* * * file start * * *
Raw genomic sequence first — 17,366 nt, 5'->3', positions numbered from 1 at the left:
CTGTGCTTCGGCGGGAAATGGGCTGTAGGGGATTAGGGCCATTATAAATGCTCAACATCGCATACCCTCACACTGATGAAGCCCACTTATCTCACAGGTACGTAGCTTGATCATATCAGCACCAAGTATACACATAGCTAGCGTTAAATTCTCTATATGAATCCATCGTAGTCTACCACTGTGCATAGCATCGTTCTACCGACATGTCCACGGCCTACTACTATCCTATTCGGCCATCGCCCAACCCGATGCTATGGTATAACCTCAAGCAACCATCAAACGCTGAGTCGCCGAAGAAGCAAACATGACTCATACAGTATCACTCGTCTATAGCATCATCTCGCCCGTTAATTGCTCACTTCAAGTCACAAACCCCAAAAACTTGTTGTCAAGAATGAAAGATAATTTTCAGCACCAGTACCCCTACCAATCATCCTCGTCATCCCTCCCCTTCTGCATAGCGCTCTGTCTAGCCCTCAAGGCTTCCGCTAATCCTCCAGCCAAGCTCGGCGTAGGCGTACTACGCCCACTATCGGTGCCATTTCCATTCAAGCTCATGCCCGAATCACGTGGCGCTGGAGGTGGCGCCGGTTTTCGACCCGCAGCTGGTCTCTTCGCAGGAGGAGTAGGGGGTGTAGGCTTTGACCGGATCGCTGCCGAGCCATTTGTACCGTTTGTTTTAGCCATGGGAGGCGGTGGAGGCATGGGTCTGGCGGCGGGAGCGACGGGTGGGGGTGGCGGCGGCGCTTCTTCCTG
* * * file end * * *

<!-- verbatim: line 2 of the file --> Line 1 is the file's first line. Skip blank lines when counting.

CTGTGCTTCGGCGGGAAATGGGCTGTAGGGGATTAGGGCCATTATAAATGCTCAACATCGCATACCCTCACACTGATGAAGCCCACTTATCTCACAGGTACGTAGCTTGATCATATCAGCACCAAGTATACACATAGCTAGCGTTAAATTCTCTATATGAATCCATCGTAGTCTACCACTGTGCATAGCATCGTTCTACCGACATGTCCACGGCCTACTACTATCCTATTCGGCCATCGCCCAACCCGATGCTATGGTATAACCTCAAGCAACCATCAAACGCTGAGTCGCCGAAGAAGCAAACATGACTCATACAGTATCACTCGTCTATAGCATCATCTCGCCCGTTAATTGCTCACTTCAAGTCACAAACCCCAAAAACTTGTTGTCAAGAATGAAAGATAATTTTCAGCACCAGTACCCCTACCAATCATCCTCGTCATCCCTCCCCTTCTGCATAGCGCTCTGTCTAGCCCTCAAGGCTTCCGCTAATCCTCCAGCCAAGCTCGGCGTAGGCGTACTACGCCCACTATCGGTGCCATTTCCATTCAAGCTCATGCCCGAATCACGTGGCGCTGGAGGTGGCGCCGGTTTTCGACCCGCAGCTGGTCTCTTCGCAGGAGGAGTAGGGGGTGTAGGCTTTGACCGGATCGCTGCCGAGCCATTTGTACCGTTTGTTTTAGCCATGGGAGGCGGTGGAGGCATGGGTCTGGCGGCGGGAGCGACGGGTGGGGGTGGCGGCGGCGCTTCTTCCTG